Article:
Here it is, the third week of January…and how are those resolutions coming along? If you followed my recipe for success, they are probably coming along quite nicely! Of course, if you actually want to make some changes, you may already be struggling to stay focused on your goals.
Resolutions are often of the “lose 10 pounds” or “eat healthier” variety—those things that we know we should do but often let fall by the wayside as we get caught up in the day-to-day swirl that consumes us. By the third week of January, a lot of us have let go of these goals and added another checkmark to our failure list.
While some of us don’t actually make resolutions, I believe it’s important to pause and evaluate what’s what. I don’t personally make “official” resolutions, but I do think about changes that I would like to make in the coming year and aim for them. And I know one of mine that should most likely be one of yours, as well:
We need to purposefully make ourselves seek out fun. Not just because it’s fun to play…but because our brains literally benefit from it. You may remember my love of Brigid Schulte’s book Overwhelmed Work, Love and Play When No One Has the Time. In it, Schulte provides solid research about our need for play. Need. Not want. Play allows our brains to reenergize and function better. Without it, our brains don’t get bounce-back time…and our brains need that in order to perform more effectively.
Schulte also explains how this is a particular need for women—that women are historically encouraged to feel that we need to earn our play time or at least be productive while we’re at it (quilting bee, anyone?) Historically men have set aside playtime with little or no guilt, but women…well, we all too often feel guilty for having fun. (Remember this is a gender generalization—I’m sure some of you guys feel guilty playing golf or having poker night, so don’t whine at me. We are talking about historical fact here, people.)
We all need to give ourselves permission to have fun. We need to look at the world around us and not just see the work that needs doing but the fun that needs having. And we need to do it without guilt. Making free time (gasp!) for play is not a crime, though our culture of busyness often makes it feel that way.
I don’t know about you, but I almost always have a cloud of “shoulds” over my head no matter what I’m doing—including play time. If I’m playing a game with my son, I’m remembering that email I need to follow up on. If I’m going to watch a favorite show, I should probably do it while folding laundry or ironing. And if I choose not to be productive while I’m watching, then there’s a little pang of guilt that pokes at me.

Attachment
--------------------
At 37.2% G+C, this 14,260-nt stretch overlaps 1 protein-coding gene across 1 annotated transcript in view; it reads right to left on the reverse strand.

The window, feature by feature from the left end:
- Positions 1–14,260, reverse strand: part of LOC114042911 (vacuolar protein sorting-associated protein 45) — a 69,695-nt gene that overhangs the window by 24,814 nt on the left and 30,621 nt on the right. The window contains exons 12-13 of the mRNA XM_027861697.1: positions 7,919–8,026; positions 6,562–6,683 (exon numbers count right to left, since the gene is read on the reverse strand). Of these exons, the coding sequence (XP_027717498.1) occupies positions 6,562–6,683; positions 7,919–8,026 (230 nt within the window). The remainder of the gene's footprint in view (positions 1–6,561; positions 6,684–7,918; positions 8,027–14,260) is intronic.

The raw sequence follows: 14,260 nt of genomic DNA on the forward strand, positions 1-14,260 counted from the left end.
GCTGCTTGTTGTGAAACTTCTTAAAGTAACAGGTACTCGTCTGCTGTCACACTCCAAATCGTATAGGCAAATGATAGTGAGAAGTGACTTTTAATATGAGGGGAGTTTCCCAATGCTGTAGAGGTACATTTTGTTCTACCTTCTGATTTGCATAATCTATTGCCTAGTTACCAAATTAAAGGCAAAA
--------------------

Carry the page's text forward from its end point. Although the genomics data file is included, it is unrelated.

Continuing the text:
Sound familiar? Schulte describes that as “contaminated time.” We may be doing something leisurely, but responsibilities keep creeping in and contaminating the time—reducing the positive effects of play.
SO…what would it look like if you made a resolution to play more? It would show up in both little and big ways. Playing that game with your child and being fully present (no thoughts of work!) or simply going for a bike ride and breathing in the fresh air. Or maybe it’s simply letting yourself get lost in a book. And when guilt or worry creeps in, recognize it and tell it to scram. This is play time, bucko.
Playing in bigger ways is also important. Maybe there is something you’ve always been wanting to do but haven’t made the time for it. Make it. Maybe you’ve always wanted to learn how to throw a pot (like, on a pottery wheel…not across the room, though if you find that fun, go for it) in order to reenact the scene from Ghost where Patrick Swayze does his own kind of pot-throwing. Or perhaps you’d love to know what it feels like to drive a race car. Or ride a horse. Maybe it’s something as simple as setting aside a monthly play night with some friends that you treat as sacred—that time is non-negotiable for anything else.
However it works for you—play more. You don’t need permission. You don’t have to earn it. If people give you that elitist crap about “must be nice to have time to do X,” don’t let it make you feel like you have to justify yourself. Do it and don’t feel guilty. Do it and be fully present. Do it to help your brain grow stronger.
I know I’m sounding like a Nike commercial, but it’s true: just do it. Play.
You’re worth it.